Works of former UNLV artists-in-residence on display in ‘Five’

They’re no longer artists-in-residence at UNLV.

But their artworks are in residence at UNLV’s Barrick Museum, at least through Sept. 10, in “Five.”

The group exhibition unites works by (you guessed it) five former UNLV artists-in-residence.

Their residencies — stretching from 2013 to 2016’s just-completed spring semester — may be the only thing linking the paintings, sculptures, videos, installations and photographs they’ve created.

Consider Erin Cosgrove’s “Urfather” series, which presents America’s Founding Fathers as you’ve never seen them: brightly colored, goggle-eyed bas-relief figures, influenced by Japanese woodblock prints, colonial crafts, medieval art and more.

And did we mention that they’re all stomping various indigenous figures — or standing atop piles of skulls?

“I’m not terribly subtle,” Cosgrove (who was at UNLV in 2013) says of her satirical portraits of George Washington, John Adams, Thomas Jefferson, Benjamin Franklin — and their successor in the presidential pantheon, Abraham Lincoln.

Beyond Cosgrove’s “Urfathers,” arrayed at one end of the gallery, a series of sculptures by Deborah Aschheim (a 2015 artist-in-residence) spread out like a forest of ghostly totems.

Made of white corrugated plastic, they recall familiar architectural structures — Seattle’s Space Needle, for example, or Hollywood’s Capitol Records tower — but there’s something slightly off-kilter.

That’s because they’re “based on my memory of utopian mid-century buildings,” Aschheim explains. (Mid-20th century, that is.) As a result, “you’re walking through a world that only exists in my head.”


By contrast, paintings and sculptures by Lucky DeBellevue, who just completed his spring 2016 residency, use unusual materials — from cork board to pistachio shells — for the geometric-patterned works.

Photographer David Gilbert (2015) arranges objects — or, more precisely, fragments of objects — in his studio, then photographs them, creating canvases by turns abstract and surreal.

“Breakfast in America,” a five-minute video from Ash Ferlito (2014), echoes that technique, as items representing various stops on the color wheel materialize in still-life formation, then make way for new arrangements.

Other Ferlito works isolate individual elements — felt-appliqued eyes, hands holding a glass of wine and a cigarette (with drifting smoke in the shape of a question mark).

And “The Propaganda of Individuality,” an assemblage of embroidered patches — some of them from Las Vegas — explores Ferlito’s curiosity regarding “the way people put these things on their clothes, advertising and identifying the need to tell people what your interests are.”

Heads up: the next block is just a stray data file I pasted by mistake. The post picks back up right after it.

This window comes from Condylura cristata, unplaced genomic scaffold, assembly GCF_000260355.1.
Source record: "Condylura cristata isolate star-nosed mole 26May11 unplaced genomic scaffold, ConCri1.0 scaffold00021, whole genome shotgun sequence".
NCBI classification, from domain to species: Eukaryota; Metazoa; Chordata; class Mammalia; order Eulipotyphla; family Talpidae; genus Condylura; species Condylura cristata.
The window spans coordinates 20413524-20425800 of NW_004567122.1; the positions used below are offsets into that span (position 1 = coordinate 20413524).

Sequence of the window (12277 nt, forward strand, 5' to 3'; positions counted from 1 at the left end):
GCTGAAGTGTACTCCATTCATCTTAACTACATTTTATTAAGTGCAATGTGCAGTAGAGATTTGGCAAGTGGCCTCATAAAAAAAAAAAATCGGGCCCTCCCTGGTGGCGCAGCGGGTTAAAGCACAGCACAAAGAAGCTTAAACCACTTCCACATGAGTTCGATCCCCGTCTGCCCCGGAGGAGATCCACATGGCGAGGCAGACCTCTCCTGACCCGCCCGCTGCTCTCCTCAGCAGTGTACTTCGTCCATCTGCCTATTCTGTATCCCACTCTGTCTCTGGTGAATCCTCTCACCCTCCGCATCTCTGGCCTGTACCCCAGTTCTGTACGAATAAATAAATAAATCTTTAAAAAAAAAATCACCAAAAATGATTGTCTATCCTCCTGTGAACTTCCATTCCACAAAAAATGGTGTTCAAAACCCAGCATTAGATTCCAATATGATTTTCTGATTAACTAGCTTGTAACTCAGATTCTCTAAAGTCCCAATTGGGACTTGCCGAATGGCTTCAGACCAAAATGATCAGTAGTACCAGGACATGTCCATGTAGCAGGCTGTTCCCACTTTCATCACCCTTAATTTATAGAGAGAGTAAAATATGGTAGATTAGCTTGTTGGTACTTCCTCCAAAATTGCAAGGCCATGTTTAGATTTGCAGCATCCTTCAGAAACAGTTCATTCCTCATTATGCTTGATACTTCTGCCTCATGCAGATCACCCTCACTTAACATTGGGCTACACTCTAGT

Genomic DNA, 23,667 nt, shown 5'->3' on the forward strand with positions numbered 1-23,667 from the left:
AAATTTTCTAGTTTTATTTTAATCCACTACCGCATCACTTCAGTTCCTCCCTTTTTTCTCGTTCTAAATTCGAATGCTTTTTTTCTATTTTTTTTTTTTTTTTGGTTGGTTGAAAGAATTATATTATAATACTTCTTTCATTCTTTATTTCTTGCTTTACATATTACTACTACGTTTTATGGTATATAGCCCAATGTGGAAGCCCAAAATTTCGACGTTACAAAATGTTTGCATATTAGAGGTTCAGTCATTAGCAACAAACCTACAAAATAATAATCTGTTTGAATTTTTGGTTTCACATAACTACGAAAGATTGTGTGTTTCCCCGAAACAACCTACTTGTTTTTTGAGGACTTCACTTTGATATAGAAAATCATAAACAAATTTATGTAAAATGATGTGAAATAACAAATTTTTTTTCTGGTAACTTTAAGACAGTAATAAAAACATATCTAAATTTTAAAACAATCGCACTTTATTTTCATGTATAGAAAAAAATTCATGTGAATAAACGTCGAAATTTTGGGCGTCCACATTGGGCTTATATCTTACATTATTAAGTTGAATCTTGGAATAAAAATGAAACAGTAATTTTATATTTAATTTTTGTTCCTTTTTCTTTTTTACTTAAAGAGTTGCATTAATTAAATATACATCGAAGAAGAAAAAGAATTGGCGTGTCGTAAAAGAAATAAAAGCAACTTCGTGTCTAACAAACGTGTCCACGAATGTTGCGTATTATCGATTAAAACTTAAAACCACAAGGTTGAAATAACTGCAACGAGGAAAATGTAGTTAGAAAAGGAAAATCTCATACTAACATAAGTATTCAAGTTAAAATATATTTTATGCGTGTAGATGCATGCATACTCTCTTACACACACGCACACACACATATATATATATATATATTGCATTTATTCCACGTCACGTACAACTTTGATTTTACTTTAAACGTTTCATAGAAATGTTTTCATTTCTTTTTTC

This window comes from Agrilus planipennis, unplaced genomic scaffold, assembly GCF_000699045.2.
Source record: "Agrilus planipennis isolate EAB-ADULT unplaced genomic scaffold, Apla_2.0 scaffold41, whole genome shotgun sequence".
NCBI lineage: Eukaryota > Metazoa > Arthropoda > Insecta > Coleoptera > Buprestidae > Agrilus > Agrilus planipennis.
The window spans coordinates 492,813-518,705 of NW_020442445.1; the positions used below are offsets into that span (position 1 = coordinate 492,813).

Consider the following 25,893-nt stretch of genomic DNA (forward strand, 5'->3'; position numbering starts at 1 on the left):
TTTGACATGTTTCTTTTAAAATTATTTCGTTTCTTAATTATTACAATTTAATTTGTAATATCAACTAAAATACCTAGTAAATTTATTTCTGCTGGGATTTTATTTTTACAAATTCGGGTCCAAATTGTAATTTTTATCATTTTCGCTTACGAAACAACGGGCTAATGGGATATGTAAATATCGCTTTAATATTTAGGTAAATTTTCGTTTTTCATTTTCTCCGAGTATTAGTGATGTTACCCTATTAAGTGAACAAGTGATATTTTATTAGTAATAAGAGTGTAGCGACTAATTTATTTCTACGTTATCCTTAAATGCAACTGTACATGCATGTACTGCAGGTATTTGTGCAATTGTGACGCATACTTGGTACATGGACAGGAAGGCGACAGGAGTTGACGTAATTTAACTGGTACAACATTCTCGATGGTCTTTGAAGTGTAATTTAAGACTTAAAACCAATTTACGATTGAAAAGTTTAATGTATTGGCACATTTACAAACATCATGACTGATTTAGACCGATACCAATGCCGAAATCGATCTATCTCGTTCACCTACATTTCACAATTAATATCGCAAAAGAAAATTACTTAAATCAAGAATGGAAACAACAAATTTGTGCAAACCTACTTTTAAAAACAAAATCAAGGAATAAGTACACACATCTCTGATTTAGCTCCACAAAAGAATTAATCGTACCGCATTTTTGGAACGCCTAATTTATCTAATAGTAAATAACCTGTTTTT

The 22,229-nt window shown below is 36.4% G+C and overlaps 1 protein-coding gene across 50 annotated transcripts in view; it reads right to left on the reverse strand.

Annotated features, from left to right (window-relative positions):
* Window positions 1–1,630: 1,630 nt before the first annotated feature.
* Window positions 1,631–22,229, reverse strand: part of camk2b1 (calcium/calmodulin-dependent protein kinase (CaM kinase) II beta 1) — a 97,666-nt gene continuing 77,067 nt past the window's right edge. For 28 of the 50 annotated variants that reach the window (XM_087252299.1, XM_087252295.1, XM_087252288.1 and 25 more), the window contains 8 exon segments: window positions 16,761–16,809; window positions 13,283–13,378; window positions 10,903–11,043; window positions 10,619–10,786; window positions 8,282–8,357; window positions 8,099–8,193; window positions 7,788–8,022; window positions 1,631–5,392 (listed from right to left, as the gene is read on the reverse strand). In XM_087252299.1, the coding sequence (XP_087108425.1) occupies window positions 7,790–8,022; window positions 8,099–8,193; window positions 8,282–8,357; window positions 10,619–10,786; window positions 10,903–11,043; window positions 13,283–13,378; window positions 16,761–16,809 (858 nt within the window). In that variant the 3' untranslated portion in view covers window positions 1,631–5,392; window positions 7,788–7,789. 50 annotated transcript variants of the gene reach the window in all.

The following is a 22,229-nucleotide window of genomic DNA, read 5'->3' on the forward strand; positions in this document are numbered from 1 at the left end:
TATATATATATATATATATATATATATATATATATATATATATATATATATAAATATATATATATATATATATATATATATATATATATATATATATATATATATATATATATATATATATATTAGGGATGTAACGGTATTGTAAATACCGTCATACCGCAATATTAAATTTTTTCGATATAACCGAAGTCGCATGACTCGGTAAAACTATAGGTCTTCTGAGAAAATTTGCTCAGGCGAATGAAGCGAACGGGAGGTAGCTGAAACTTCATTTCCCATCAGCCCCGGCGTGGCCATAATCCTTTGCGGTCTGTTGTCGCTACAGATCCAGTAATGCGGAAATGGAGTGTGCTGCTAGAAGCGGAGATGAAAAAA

The five former UNLV artists-in-residence represent “a great direct connection to New York and L.A.,” notes Alisha Kerlin, the museum’s collection manager.

Kerlin and museum director Aurore Giguet worked together to identify possible participants, then asked them to submit work for consideration, Giguet notes. (“Five” marks Giguet’s Barrick farewell; after two decades, she departs in mid-June for Pennsylvania, her husband’s home state, where she’ll be executive director of the Everhart Museum of Natural History, Science and Art in Scranton.)

DeBellevue’s UNLV stay inspired him to add cork to his array of materials, he notes.

“When perusing the bookstore on the campus one day, I came upon the cork panels, so I decided to run with this ready-made material,” he writes.

Wood scraps from UNLV’s campus wood shop also turn up in his “Five” works. “I like the character and lived-in quality of something found, so it was great to have this resource,” he writes. “It’s much harder to find good scrap wood in New York.”

Barrick visitors will have a chance to try their hand at DeBellevue’s techniques from 4 to 7 p.m. June 16 during a “Visitor-Made” program where they can create postcard prints inspired by his “Five” installation.

And throughout “Five’s” run, 1 and 3 p.m. Saturday screenings will spotlight video works by DeBellevue and Cosgrove.

DeBellevue’s “Sahara/March 2016” is an 81-minute “accidental pocket video” he shot while “I was exploring a new area while staying in Las Vegas,” he explains. “I like to embrace the accident that can bring one somewhere new, so this fits in with the way I work.”

Cosgrove’s two videos — 2102’s “The March of History” and “In Defense of Ghosts” — presaged the “Urfathers” sculptures, which were inspired by “the rise of the tea party” and “how the Founding Fathers are men of the Enlightenment, not gun-waving, Bible-thumping” extremists, she adds.

Varying “Urfather” inspirations not only reflect “the melting pot, but a way of trying to bring out a sort of foreignness” in figures so familiar “we don’t even really see them anymore,” Cosgrove says. “I wanted to de-nature them a little bit — like these old strange gods.”

In creating his photographs, Gilbert “went to thrift stores” in Las Vegas to round up objects — and found “real visual stimulation” by “going inside of casinos.”

And for Ferlito’s students, “whether they knew it or not, growing up in Vegas, they had a natural understanding of spectacle and artifice,” she says.

And while Gilbert says “it was nice to be back and nice to be celebrated” in the exhibit, Ferlito will still be represented at UNLV even after “Five” closes, thanks to a time capsule — displayed at the entrance to the Barrick gallery — she created with her undergraduate students during her 2014 residency.

“Because of that, there’s like a little piece of me that’s always there,” Ferlito says. “It’s something I think about a lot.”

Read more from Carol Cling at Contact her at and follow @CarolSCling on Twitter.

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